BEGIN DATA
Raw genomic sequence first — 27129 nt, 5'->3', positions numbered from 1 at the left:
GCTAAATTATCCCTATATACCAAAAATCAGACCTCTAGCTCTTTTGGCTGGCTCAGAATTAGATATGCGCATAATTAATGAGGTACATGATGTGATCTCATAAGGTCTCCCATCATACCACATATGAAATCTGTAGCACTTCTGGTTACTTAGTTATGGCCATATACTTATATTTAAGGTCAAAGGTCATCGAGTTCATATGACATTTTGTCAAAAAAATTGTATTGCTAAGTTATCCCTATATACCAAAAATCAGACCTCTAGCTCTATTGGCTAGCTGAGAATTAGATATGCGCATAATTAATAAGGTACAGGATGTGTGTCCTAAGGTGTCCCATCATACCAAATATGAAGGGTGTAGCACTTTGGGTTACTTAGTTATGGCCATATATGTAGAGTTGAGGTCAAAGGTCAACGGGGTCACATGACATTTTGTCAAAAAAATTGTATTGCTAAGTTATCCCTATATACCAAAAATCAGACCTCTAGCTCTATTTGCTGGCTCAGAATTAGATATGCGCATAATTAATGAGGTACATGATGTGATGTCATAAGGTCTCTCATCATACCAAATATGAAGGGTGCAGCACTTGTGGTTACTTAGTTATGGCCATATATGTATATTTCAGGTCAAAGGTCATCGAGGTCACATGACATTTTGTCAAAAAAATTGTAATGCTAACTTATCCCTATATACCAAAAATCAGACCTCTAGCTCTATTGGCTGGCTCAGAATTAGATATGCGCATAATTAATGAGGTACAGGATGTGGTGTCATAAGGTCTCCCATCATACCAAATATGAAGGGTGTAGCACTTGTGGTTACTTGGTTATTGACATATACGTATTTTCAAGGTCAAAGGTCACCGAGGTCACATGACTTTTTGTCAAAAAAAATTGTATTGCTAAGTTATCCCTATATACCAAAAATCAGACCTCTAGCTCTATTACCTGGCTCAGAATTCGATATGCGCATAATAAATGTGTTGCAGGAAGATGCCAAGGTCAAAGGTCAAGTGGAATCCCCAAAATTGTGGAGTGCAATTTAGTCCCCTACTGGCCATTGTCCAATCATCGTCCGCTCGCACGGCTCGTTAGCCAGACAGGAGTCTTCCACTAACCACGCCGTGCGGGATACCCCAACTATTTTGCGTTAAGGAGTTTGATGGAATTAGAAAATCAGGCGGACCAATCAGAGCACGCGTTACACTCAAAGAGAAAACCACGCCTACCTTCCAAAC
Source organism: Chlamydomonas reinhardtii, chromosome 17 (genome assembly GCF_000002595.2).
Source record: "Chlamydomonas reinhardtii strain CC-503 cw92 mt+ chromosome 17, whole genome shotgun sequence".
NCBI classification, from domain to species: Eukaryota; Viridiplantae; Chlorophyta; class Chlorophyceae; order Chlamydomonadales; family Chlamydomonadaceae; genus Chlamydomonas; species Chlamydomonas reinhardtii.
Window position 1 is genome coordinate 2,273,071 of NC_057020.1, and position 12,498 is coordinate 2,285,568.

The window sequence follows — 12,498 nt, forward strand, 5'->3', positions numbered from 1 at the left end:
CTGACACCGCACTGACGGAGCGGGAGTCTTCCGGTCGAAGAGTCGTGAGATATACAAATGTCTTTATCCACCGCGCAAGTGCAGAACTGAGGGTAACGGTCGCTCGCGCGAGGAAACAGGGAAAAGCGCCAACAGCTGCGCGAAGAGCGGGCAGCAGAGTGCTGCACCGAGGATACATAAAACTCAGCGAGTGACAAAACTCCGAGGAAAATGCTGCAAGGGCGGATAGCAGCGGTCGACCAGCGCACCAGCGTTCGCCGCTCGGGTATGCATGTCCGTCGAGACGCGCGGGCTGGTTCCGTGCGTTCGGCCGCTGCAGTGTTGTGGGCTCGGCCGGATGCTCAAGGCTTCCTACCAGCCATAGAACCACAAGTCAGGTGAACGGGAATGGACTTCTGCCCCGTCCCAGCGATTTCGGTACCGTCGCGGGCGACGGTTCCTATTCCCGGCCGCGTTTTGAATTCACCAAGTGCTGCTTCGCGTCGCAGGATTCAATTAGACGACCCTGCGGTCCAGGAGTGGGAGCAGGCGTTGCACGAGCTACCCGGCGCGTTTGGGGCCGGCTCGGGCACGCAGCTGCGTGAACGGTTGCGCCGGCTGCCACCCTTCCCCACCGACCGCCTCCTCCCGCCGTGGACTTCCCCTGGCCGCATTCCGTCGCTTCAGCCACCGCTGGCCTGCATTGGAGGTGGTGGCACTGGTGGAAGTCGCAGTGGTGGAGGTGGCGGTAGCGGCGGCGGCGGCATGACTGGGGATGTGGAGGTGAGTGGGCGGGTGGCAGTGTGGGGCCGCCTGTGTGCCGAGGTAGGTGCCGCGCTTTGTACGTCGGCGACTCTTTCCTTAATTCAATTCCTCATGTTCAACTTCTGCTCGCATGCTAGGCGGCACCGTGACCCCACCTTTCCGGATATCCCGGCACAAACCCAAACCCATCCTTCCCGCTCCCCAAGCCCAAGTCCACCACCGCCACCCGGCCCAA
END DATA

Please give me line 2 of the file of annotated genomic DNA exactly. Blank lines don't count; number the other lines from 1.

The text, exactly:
GCTAAATTATCCCTATATACCAAAAATCAGACCTCTAGCTCTTTTGGCTGGCTCAGAATTAGATATGCGCATAATTAATGAGGTACATGATGTGATCTCATAAGGTCTCCCATCATACCACATATGAAATCTGTAGCACTTCTGGTTACTTAGTTATGGCCATATACTTATATTTAAGGTCAAAGGTCATCGAGTTCATATGACATTTTGTCAAAAAAATTGTATTGCTAAGTTATCCCTATATACCAAAAATCAGACCTCTAGCTCTATTGGCTAGCTGAGAATTAGATATGCGCATAATTAATAAGGTACAGGATGTGTGTCCTAAGGTGTCCCATCATACCAAATATGAAGGGTGTAGCACTTTGGGTTACTTAGTTATGGCCATATATGTAGAGTTGAGGTCAAAGGTCAACGGGGTCACATGACATTTTGTCAAAAAAATTGTATTGCTAAGTTATCCCTATATACCAAAAATCAGACCTCTAGCTCTATTTGCTGGCTCAGAATTAGATATGCGCATAATTAATGAGGTACATGATGTGATGTCATAAGGTCTCTCATCATACCAAATATGAAGGGTGCAGCACTTGTGGTTACTTAGTTATGGCCATATATGTATATTTCAGGTCAAAGGTCATCGAGGTCACATGACATTTTGTCAAAAAAATTGTAATGCTAACTTATCCCTATATACCAAAAATCAGACCTCTAGCTCTATTGGCTGGCTCAGAATTAGATATGCGCATAATTAATGAGGTACAGGATGTGGTGTCATAAGGTCTCCCATCATACCAAATATGAAGGGTGTAGCACTTGTGGTTACTTGGTTATTGACATATACGTATTTTCAAGGTCAAAGGTCACCGAGGTCACATGACTTTTTGTCAAAAAAAATTGTATTGCTAAGTTATCCCTATATACCAAAAATCAGACCTCTAGCTCTATTACCTGGCTCAGAATTCGATATGCGCATAATAAATGTGTTGCAGGAAGATGCCAAGGTCAAAGGTCAAGTGGAATCCCCAAAATTGTGGAGTGCAATTTAGTCCCCTACTGGCCATTGTCCAATCATCGTCCGCTCGCACGGCTCGTTAGCCAGACAGGAGTCTTCCACTAACCACGCCGTGCGGGATACCCCAACTATTTTGCGTTAAGGAGTTTGATGGAATTAGAAAATCAGGCGGACCAATCAGAGCACGCGTTACACTCAAAGAGAAAACCACGCCTACCTTCCAAAC